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The Indus basin was once an arid pastoral watershed, but by the second half of the twentieth century, it had become one of the world’s most heavily irrigated and populated river basins. Launched under British colonial rule in the nineteenth century, this irrigation project spurred political, social, and environmental transformations that continued after the 1947 creation of the new states of India and Pakistan. In this first large-scale environmental history of the region, David Gilmartin focuses on the changes that occurred in the basin as a result of the implementation of the world’s largest modern integrated irrigation system. This masterful work of scholarship explores how environmental transformation is tied to the creation of communities and nations, focusing on the intersection of politics, statecraft, and the environment.
1. INTRODUCTION: COMMUNITY AND ENVIRONMENT
2. IRRIGATION AND THE BALOCH FRONTIER
3. COMMUNITY ON THE WASTE: THE VILLAGE AND THE COLONIAL PROPERTY ORDER
4. STATUTE AND CUSTOM IN WATER LAW
5. SCIENCE, THE STATE, AND THE ENVIRONMENT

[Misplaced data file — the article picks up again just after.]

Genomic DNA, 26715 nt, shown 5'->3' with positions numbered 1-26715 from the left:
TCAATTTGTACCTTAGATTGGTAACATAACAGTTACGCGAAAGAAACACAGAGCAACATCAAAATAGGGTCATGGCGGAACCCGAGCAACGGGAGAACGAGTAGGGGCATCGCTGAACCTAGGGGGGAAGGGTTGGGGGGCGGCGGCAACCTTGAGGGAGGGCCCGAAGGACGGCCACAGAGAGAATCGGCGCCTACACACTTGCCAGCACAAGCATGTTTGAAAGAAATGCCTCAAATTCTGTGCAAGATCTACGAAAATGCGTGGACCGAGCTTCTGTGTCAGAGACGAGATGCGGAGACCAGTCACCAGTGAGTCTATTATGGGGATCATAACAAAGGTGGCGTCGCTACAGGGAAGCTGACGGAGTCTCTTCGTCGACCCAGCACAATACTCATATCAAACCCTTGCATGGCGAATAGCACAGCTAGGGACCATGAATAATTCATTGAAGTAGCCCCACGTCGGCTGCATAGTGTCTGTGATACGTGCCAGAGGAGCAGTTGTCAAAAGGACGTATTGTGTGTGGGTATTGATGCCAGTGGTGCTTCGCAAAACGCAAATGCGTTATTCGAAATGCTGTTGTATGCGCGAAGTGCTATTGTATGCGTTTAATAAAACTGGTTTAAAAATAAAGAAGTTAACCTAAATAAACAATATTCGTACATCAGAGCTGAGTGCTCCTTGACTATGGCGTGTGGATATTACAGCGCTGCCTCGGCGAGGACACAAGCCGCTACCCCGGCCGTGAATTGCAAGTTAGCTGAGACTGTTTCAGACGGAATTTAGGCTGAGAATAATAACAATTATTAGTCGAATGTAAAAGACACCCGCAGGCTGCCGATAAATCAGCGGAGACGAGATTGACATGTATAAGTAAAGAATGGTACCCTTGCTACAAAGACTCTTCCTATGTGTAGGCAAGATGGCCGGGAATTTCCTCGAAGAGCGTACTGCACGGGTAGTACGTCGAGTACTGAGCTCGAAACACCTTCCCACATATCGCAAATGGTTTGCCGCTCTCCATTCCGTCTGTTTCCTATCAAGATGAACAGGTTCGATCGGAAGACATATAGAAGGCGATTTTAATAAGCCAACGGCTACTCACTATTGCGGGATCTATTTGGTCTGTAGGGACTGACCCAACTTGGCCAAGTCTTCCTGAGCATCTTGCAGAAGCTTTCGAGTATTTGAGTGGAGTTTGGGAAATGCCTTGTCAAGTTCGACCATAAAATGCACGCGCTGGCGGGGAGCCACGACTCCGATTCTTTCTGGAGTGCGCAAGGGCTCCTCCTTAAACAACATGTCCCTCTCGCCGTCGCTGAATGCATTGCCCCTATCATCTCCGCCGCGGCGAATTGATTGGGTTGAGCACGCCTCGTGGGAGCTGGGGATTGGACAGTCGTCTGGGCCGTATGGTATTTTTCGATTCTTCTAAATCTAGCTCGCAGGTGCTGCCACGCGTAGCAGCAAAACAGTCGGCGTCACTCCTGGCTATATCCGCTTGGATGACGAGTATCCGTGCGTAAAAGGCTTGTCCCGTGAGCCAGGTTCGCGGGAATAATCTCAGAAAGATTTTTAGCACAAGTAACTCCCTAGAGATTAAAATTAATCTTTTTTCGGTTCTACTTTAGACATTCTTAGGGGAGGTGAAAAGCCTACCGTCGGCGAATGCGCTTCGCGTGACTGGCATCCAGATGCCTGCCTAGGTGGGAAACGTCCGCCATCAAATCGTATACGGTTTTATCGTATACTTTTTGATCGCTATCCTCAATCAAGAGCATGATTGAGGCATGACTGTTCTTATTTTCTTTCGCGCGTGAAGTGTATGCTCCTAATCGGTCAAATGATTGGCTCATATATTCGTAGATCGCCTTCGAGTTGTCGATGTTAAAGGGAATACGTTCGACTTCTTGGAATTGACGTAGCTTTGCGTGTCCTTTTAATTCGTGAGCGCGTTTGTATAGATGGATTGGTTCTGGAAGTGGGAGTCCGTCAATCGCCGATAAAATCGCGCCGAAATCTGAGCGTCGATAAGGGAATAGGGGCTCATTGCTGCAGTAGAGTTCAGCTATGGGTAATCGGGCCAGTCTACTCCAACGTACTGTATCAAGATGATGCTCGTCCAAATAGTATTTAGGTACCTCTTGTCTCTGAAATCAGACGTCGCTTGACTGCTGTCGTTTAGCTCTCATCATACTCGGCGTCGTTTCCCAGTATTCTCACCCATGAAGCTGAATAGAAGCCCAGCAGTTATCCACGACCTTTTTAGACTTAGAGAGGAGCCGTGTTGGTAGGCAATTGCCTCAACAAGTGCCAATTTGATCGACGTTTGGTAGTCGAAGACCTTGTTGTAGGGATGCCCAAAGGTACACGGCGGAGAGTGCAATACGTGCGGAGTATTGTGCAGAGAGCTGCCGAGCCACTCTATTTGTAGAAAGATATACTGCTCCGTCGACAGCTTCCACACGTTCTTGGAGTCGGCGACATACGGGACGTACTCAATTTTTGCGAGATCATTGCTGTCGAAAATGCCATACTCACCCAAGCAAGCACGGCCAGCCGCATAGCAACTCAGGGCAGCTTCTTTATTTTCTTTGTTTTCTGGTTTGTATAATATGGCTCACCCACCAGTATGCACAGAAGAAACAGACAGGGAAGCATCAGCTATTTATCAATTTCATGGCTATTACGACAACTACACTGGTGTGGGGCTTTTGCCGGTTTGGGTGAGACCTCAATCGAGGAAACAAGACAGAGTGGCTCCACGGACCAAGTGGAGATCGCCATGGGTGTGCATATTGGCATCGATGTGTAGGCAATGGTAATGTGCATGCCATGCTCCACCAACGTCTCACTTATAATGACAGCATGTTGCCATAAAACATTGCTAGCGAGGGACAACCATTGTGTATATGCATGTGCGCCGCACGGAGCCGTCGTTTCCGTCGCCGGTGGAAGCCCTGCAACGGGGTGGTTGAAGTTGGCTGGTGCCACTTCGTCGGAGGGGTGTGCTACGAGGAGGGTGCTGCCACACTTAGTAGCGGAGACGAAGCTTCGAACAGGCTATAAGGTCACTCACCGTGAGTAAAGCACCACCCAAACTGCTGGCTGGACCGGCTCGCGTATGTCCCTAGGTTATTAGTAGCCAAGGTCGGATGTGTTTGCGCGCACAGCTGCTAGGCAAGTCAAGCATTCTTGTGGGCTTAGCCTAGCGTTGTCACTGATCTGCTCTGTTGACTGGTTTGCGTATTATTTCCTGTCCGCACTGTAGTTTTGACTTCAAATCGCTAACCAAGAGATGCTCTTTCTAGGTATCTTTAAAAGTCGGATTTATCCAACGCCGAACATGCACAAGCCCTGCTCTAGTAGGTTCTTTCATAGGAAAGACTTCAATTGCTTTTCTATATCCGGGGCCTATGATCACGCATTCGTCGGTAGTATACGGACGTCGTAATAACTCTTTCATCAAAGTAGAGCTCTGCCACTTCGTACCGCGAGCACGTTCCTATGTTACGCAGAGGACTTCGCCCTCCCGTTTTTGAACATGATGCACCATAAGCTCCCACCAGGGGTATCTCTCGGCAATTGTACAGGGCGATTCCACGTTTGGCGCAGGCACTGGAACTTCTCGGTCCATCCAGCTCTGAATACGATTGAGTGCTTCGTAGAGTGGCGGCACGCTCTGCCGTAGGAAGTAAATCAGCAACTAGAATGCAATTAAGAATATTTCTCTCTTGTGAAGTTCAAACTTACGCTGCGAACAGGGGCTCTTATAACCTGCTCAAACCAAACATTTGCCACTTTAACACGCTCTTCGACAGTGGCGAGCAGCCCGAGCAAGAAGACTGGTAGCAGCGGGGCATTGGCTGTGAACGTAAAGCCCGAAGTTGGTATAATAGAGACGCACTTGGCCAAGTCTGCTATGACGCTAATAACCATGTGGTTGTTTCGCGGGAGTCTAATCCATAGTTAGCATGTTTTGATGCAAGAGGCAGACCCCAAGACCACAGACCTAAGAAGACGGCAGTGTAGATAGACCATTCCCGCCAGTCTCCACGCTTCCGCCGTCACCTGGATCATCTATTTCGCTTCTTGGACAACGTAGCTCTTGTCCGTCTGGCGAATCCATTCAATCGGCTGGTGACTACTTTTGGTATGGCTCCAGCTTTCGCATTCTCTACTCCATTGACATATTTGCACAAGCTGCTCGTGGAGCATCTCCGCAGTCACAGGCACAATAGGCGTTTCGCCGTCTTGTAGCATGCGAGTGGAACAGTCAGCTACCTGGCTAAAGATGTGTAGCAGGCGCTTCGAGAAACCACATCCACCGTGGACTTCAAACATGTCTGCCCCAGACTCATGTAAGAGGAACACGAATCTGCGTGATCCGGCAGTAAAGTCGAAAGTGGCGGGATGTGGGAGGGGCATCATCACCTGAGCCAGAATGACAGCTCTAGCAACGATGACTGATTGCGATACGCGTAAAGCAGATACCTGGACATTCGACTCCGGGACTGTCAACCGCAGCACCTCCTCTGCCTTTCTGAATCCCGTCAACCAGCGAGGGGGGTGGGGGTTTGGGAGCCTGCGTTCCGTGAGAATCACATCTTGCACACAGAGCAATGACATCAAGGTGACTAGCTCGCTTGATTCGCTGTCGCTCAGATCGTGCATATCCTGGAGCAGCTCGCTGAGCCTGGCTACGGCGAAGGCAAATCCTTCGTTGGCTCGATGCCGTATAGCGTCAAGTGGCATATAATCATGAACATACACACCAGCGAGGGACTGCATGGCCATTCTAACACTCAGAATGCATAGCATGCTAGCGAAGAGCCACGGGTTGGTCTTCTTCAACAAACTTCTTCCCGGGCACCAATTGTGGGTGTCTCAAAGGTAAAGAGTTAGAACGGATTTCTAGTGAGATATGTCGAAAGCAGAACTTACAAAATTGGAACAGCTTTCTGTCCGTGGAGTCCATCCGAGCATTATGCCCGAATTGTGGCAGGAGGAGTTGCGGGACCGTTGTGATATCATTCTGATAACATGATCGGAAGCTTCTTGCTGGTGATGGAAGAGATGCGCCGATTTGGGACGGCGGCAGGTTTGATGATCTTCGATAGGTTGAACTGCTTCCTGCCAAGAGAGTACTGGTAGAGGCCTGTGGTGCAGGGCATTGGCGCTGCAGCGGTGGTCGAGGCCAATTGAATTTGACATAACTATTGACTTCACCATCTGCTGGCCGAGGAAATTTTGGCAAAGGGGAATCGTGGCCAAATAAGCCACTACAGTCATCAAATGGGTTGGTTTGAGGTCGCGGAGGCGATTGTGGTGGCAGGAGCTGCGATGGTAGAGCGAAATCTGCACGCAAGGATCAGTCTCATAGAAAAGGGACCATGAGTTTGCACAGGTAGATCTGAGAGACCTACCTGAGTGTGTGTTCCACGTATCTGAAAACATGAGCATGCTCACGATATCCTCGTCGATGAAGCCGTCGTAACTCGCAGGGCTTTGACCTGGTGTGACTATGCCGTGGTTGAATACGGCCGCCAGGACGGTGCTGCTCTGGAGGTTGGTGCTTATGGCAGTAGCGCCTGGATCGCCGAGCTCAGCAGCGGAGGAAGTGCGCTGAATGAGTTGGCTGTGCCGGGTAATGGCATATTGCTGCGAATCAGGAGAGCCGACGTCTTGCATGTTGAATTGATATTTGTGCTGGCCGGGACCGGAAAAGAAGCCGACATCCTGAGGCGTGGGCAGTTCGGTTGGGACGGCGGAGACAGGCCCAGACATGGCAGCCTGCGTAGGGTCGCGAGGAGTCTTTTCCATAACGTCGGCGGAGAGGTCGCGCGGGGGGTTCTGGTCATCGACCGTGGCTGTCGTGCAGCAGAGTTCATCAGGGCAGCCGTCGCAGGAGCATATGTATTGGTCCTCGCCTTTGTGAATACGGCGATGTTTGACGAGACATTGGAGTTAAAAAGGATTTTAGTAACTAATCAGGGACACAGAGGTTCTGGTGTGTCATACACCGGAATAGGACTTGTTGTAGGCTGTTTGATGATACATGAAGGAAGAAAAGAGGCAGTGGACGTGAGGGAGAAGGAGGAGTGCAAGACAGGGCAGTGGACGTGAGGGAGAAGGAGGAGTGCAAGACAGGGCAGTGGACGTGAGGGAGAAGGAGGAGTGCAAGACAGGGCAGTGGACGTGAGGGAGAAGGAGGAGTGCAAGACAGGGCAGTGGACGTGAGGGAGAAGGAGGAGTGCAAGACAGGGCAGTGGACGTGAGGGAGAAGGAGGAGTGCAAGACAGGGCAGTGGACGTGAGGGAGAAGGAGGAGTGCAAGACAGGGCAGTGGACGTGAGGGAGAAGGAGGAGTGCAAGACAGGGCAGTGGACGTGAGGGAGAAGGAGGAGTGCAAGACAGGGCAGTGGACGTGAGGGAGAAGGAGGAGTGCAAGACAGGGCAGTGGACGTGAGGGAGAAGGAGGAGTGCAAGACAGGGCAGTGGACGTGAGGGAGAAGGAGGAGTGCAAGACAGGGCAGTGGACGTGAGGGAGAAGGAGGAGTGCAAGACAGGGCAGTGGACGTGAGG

6. THE RIVER BASIN AND PARTITION
7. THE INDUS WATERS TREATY AND ITS AFTERLIVES
David Gilmartin is Distinguished Professor of History at North Carolina State University and the author of Empire and Islam: Punjab and the Making of Pakistan.
“An impressive achievement by a masterful historian. The book stands as the single most authoritative text on irrigation development in the Indus River basin from the nineteenth century to the present.”—David Ludden, author of India and South Asia: A Short History
“A clear, compelling, and carefully documented study. It will inspire students and scholars beyond South Asian studies and the modern history of colonial encounters.”—K. Sivaramakrishnan, Professor of Anthropology, Yale University